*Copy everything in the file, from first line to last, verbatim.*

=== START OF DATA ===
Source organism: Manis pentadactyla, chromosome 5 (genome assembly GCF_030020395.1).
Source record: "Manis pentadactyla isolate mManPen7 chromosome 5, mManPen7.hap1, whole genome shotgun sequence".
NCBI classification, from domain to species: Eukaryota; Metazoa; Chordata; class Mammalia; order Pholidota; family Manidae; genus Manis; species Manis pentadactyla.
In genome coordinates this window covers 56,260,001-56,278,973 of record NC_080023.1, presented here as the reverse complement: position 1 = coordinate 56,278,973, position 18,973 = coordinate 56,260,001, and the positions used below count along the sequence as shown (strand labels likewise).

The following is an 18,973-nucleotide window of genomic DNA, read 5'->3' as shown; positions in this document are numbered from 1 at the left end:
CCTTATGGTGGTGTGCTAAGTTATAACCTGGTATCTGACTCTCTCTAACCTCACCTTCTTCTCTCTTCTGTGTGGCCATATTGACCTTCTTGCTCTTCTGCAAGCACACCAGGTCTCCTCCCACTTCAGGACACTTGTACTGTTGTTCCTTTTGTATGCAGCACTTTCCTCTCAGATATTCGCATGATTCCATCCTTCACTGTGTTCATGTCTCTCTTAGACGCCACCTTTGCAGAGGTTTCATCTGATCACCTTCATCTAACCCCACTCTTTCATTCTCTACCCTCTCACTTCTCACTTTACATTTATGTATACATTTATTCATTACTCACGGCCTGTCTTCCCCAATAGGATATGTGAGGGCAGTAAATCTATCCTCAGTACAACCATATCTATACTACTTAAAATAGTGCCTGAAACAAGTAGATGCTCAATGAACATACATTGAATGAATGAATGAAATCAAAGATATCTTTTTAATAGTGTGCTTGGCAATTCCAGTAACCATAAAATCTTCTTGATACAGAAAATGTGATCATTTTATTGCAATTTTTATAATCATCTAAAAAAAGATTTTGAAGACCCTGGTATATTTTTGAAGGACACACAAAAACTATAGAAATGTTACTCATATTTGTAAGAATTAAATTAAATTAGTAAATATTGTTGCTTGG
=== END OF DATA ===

Source organism: Manis pentadactyla, chromosome 5 (genome assembly GCF_030020395.1).
Source record: "Manis pentadactyla isolate mManPen7 chromosome 5, mManPen7.hap1, whole genome shotgun sequence".
NCBI classification, from domain to species: Eukaryota; Metazoa; Chordata; class Mammalia; order Pholidota; family Manidae; genus Manis; species Manis pentadactyla.
In genome coordinates this window covers 56,260,001-56,278,973 of record NC_080023.1, presented here as the reverse complement: position 1 = coordinate 56,278,973, position 18,973 = coordinate 56,260,001, and the positions used below count along the sequence as shown (strand labels likewise).

The following is an 18,973-nucleotide window of genomic DNA, read 5'->3' as shown; positions in this document are numbered from 1 at the left end:
CCTTATGGTGGTGTGCTAAGTTATAACCTGGTATCTGACTCTCTCTAACCTCACCTTCTTCTCTCTTCTGTGTGGCCATATTGACCTTCTTGCTCTTCTGCAAGCACACCAGGTCTCCTCCCACTTCAGGACACTTGTACTGTTGTTCCTTTTGTATGCAGCACTTTCCTCTCAGATATTCGCATGATTCCATCCTTCACTGTGTTCATGTCTCTCTTAGACGCCACCTTTGCAGAGGTTTCATCTGATCACCTTCATCTAACCCCACTCTTTCATTCTCTACCCTCTCACTTCTCACTTTACATTTATGTATACATTTATTCATTACTCACGGCCTGTCTTCCCCAATAGGATATGTGAGGGCAGTAAATCTATCCTCAGTACAACCATATCTATACTACTTAAAATAGTGCCTGAAACAAGTAGATGCTCAATGAACATACATTGAATGAATGAATGAAATCAAAGATATCTTTTTAATAGTGTGCTTGGCAATTCCAGTAACCATAAAATCTTCTTGATACAGAAAATGTGATCATTTTATTGCAATTTTTATAATCATCTAAAAAAAGATTTTGAAGACCCTGGTATATTTTTGAAGGACACACAAAAACTATAGAAATGTTACTCATATTTGTAAGAATTAAATTAAATTAGTAAATATTGTTGCTTGG